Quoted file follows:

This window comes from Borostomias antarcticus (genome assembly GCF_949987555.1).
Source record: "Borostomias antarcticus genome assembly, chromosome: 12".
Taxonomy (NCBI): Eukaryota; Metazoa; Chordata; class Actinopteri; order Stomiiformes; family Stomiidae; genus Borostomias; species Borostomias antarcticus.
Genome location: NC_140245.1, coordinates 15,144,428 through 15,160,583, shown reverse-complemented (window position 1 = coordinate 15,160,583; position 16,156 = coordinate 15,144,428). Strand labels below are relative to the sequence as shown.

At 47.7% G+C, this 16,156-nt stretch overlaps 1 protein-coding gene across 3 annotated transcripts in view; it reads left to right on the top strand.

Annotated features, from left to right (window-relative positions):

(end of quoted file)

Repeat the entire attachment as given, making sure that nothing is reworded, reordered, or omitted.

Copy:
This window comes from Borostomias antarcticus (genome assembly GCF_949987555.1).
Source record: "Borostomias antarcticus genome assembly, chromosome: 12".
Taxonomy (NCBI): Eukaryota; Metazoa; Chordata; class Actinopteri; order Stomiiformes; family Stomiidae; genus Borostomias; species Borostomias antarcticus.
Genome location: NC_140245.1, coordinates 15,144,428 through 15,160,583, shown reverse-complemented (window position 1 = coordinate 15,160,583; position 16,156 = coordinate 15,144,428). Strand labels below are relative to the sequence as shown.

At 47.7% G+C, this 16,156-nt stretch overlaps 1 protein-coding gene across 3 annotated transcripts in view; it reads left to right on the top strand.

Annotated features, from left to right (window-relative positions):